The Cubs' Carlos Zambrano picks up Tony Campana after Campana hit an inside-the-park home run Friday. | AP photo
Updated: November 16, 2011 1:22AM
Players such as Tony Campana are the reason baseball is always worth watching — even in a dreadful season, even on a losing team.
With one swing Friday and one race around the bases, the Cubs’ diminutive outfielder made history with his first career home run, an inside-the-park job.
The drive down the left-field line ricocheted off the side wall beyond the reach of Cincinnati Reds outfielder Yonder Alonso. The ball skipped behind him to the outfield wall as Campana rounded second and then third. Starlin Castro was at home to greet Campana after scoring from first.
The crowd of 42,245 — the second-largest of the season, surpassing all three games against the New York Yankees — couldn’t have anticipated that show, even though manager Mike Quade did — sort of.
Quade joked before the game about Campana’s chances of joining the sudden home-run barrage that has accompanied the Cubs’ winning streak, now at six with the 4-3 victory. Campana’s homer was the 12th in the last four games for the suddenly surging Cubs.
‘‘As soon as it happened [in the first inning off Mike Leake], I looked at [bench coach] Pat [Listach] and said, ‘You’re not going to believe this,’ ’’ Quade said, remembering his pregame comments.
‘‘What a day he had. If he can handle the bat and do the little things, that speed is unbelievable.’’
Everything about the ever-smiling 5-8, 165-pound outfielder is.
A survivor of childhood cancer, he’s accustomed to beating the odds.
‘‘They used to tease me in Double-A that the only way I’d ever hit a homer was inside the park,’’ Campana said.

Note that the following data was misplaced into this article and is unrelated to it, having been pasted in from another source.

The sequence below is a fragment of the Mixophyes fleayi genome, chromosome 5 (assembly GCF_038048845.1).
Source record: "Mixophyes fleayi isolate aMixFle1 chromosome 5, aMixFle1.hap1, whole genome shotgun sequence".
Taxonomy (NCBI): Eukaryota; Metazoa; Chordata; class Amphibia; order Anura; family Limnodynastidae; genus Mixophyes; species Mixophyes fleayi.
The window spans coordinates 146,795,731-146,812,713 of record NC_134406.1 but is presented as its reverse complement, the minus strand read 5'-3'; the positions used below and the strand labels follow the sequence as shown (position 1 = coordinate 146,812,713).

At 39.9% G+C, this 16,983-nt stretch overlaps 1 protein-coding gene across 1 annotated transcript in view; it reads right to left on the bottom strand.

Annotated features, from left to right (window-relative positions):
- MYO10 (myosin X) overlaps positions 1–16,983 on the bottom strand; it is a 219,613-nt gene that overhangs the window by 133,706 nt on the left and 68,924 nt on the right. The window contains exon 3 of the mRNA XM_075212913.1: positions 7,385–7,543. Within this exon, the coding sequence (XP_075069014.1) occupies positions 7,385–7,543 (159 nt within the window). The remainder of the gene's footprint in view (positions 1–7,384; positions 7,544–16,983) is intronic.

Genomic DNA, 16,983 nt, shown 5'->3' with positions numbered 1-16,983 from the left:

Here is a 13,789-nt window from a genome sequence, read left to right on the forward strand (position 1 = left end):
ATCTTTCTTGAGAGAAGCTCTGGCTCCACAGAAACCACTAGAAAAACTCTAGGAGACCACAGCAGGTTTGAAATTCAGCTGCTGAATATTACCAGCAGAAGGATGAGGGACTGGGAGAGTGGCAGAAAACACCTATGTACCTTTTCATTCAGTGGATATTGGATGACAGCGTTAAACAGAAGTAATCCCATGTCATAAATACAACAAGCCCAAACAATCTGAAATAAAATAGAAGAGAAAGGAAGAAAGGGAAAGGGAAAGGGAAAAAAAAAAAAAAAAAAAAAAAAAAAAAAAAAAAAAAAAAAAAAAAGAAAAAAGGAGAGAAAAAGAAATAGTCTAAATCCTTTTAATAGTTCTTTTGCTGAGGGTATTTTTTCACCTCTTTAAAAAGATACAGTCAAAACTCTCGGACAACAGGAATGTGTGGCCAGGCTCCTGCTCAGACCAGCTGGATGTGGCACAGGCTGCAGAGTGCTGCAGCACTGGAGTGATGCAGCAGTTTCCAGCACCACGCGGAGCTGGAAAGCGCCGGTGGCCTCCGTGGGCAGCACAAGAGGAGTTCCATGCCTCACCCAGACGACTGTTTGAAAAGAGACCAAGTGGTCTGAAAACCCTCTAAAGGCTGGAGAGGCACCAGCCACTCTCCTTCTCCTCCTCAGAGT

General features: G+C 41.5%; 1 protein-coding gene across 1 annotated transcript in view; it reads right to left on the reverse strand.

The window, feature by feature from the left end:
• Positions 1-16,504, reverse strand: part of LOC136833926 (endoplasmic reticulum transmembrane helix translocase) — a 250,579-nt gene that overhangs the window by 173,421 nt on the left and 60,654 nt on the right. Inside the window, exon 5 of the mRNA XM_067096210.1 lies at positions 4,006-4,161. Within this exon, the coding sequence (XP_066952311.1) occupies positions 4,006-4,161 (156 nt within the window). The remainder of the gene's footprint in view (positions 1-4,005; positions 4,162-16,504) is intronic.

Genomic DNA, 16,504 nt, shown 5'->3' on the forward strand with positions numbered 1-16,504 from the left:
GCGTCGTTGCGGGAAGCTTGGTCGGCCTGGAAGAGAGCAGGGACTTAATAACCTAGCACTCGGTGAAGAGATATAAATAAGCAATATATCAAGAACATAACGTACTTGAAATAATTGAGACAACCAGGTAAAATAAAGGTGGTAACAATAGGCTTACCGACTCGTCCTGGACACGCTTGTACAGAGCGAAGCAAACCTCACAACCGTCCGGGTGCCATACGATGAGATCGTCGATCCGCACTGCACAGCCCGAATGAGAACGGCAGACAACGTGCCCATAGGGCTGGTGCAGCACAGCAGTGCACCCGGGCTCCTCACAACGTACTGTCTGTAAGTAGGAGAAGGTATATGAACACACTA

Campana did hit an inside-the-park homer at Class AA West Tenn, and he hit one out of the park in college.
''Aluminum bats help,’’ he said with a smile.
Campana might not hit another homer, but the one he hit Friday made history.
It was the Cubs’ first inside-the-park homer since May 19, 2008, when Geovany Soto hit one in Houston, and it was the first at Wrigley Field by a Cub since Sammy Sosa used speed instead of muscle to touch four bases on Oct. 6, 2001, against the Pittsburgh Pirates.
Campana is the first major-leaguer to have his first career homer be an inside-the-parker since the Florida Marlins’ Emilio Bonifacio did it April 6, 2009, against the Washington Nationals, and he’s the first Cub to do it since Carmen Mauro on Oct. 3, 1948, in St. Louis.
But he’s the first Cub to have his first career homer be an inside-the-parker at Wrigley.
‘‘The first thing I thought was the third baseman will catch it,’’ Campana said. ‘‘When it got by him, I thought double. Then I thought, ‘I’ve got a chance [to score].’ I was afraid I’d catch Starlin.’’
Campana’s day wasn’t only about the first inning.
He was a triple shy of the cycle with a seventh-inning double and eighth-inning single. He nearly made a diving catch in the fourth on Leake’s sinking fly — ‘‘It was in my glove. I blame my glove’’ — but he did make a game-saving catch at the wall in the seventh on Brandon Phillips’ drive, drawing a standing ovation.
‘‘[Campana would] beat me in a footrace running backward,’’ starter Ryan Dempster (9-8) said. ‘‘We had a gentlemen’s bet on who would hit the first triple, so I’m still in.’’
How fast is Campana?
‘‘I go 3.4 [seconds] to first, according to [first-base coach] Bob Dernier,’’ Campana said.
Even before his heroics, Campana’s speed was becoming a matter of baseball lore.
‘‘I know Nyjer Morgan [of the Milwaukee Brewers] wants to race him, and I’ve got money on that for laughs,’’ Quade said.
Ever up for a challenge, Campana would be happy to take on his rivals in a race.
‘‘I think it would be a fun thing to do,’’ he said. ‘‘I’d love to do it. We thought about other things they could do at the All-Star Game. . . .
‘‘Today was fun. Every time I get a chance to play, I try to make things exciting, and I think I did today.’’